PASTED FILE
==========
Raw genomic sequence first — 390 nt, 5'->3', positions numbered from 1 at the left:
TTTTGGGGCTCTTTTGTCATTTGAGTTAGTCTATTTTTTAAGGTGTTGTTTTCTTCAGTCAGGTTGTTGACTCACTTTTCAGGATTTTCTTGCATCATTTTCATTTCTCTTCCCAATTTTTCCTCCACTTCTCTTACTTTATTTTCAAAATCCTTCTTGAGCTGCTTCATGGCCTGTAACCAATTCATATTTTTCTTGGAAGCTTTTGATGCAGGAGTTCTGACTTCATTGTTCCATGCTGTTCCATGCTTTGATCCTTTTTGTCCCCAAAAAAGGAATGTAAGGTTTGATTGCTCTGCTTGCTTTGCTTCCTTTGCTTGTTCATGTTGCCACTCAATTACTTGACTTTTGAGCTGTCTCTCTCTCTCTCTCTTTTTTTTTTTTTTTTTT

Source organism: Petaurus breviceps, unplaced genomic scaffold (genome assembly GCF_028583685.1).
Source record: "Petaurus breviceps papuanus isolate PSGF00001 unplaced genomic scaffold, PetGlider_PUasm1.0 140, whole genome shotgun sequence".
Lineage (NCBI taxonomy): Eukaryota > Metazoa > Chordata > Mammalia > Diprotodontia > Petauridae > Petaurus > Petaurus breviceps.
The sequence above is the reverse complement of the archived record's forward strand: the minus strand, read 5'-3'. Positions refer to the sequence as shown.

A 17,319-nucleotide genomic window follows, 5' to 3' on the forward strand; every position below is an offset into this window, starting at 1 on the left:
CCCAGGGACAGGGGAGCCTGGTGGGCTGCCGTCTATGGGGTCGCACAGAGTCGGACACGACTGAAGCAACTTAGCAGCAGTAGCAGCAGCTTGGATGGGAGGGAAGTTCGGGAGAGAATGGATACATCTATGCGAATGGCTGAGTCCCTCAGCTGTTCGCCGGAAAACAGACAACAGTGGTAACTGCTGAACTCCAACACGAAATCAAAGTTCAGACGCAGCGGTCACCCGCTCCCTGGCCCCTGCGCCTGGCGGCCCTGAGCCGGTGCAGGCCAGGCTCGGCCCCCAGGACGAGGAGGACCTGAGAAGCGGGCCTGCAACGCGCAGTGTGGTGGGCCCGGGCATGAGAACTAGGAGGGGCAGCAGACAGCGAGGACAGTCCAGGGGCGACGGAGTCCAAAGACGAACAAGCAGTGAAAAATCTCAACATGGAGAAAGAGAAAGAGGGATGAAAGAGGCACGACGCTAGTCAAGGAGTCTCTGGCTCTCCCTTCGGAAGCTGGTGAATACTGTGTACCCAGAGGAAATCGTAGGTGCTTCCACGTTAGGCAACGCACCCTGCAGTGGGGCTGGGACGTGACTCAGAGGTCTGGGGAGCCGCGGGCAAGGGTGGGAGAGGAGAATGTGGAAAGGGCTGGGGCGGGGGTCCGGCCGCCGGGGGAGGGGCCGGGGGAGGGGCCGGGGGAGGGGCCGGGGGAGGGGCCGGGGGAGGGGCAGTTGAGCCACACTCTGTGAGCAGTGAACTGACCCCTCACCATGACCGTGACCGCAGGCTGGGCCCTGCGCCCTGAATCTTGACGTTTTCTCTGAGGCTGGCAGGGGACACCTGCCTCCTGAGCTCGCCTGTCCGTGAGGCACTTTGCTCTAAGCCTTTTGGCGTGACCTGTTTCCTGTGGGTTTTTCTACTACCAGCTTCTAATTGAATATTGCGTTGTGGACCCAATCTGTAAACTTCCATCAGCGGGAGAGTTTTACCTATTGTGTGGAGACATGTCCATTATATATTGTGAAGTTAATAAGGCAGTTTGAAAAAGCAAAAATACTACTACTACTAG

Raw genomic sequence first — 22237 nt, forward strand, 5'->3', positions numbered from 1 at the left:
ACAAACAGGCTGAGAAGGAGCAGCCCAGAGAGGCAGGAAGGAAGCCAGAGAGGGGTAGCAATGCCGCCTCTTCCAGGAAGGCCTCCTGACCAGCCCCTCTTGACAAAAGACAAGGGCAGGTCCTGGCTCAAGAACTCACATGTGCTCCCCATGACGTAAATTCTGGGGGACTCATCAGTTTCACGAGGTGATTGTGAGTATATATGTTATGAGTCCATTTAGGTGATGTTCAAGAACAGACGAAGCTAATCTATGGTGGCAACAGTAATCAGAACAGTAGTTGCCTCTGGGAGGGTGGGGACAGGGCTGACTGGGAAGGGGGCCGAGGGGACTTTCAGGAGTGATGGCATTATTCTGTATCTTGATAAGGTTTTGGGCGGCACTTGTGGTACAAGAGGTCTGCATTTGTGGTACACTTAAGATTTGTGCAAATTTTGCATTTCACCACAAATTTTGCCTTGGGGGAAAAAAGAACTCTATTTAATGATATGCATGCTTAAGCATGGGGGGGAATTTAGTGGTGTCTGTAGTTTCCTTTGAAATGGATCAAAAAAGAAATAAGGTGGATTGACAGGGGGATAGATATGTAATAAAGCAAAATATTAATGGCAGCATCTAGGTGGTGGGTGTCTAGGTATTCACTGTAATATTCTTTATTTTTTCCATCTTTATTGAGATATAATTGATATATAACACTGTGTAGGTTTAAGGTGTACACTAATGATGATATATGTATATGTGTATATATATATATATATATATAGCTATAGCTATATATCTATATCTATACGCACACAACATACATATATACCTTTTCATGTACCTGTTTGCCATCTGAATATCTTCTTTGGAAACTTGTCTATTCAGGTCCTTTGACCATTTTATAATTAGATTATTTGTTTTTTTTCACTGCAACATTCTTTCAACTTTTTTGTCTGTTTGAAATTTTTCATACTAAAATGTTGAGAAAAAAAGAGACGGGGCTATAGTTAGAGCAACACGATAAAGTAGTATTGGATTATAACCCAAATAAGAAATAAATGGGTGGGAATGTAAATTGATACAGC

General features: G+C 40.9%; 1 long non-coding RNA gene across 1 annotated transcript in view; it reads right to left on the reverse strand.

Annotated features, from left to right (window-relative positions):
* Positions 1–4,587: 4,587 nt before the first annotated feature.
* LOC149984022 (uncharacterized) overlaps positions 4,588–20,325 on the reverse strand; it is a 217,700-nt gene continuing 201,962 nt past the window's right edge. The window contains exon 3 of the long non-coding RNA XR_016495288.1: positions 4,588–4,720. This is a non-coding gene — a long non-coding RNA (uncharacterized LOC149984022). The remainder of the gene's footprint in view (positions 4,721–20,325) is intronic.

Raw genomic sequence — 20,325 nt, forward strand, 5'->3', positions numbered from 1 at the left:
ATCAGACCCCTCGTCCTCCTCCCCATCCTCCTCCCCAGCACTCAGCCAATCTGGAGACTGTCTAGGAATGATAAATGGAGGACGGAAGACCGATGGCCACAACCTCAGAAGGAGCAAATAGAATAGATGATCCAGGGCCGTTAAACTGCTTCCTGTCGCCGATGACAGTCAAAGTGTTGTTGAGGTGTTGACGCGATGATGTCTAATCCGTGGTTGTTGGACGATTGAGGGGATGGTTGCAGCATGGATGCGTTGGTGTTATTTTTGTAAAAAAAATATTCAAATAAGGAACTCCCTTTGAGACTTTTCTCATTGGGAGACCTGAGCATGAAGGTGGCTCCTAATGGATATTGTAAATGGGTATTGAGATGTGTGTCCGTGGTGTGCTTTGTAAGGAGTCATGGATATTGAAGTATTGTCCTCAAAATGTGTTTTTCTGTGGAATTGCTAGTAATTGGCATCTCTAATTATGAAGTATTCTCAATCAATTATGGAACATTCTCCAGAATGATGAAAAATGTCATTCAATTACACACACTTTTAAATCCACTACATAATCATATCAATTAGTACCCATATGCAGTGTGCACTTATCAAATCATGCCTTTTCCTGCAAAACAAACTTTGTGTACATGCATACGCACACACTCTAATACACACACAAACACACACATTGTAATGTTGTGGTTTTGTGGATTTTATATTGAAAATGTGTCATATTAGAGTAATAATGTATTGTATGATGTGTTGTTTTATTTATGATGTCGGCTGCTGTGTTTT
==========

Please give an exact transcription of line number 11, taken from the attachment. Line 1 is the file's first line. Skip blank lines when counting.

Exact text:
General features: G+C 40.9%; 1 long non-coding RNA gene across 1 annotated transcript in view; it reads right to left on the reverse strand.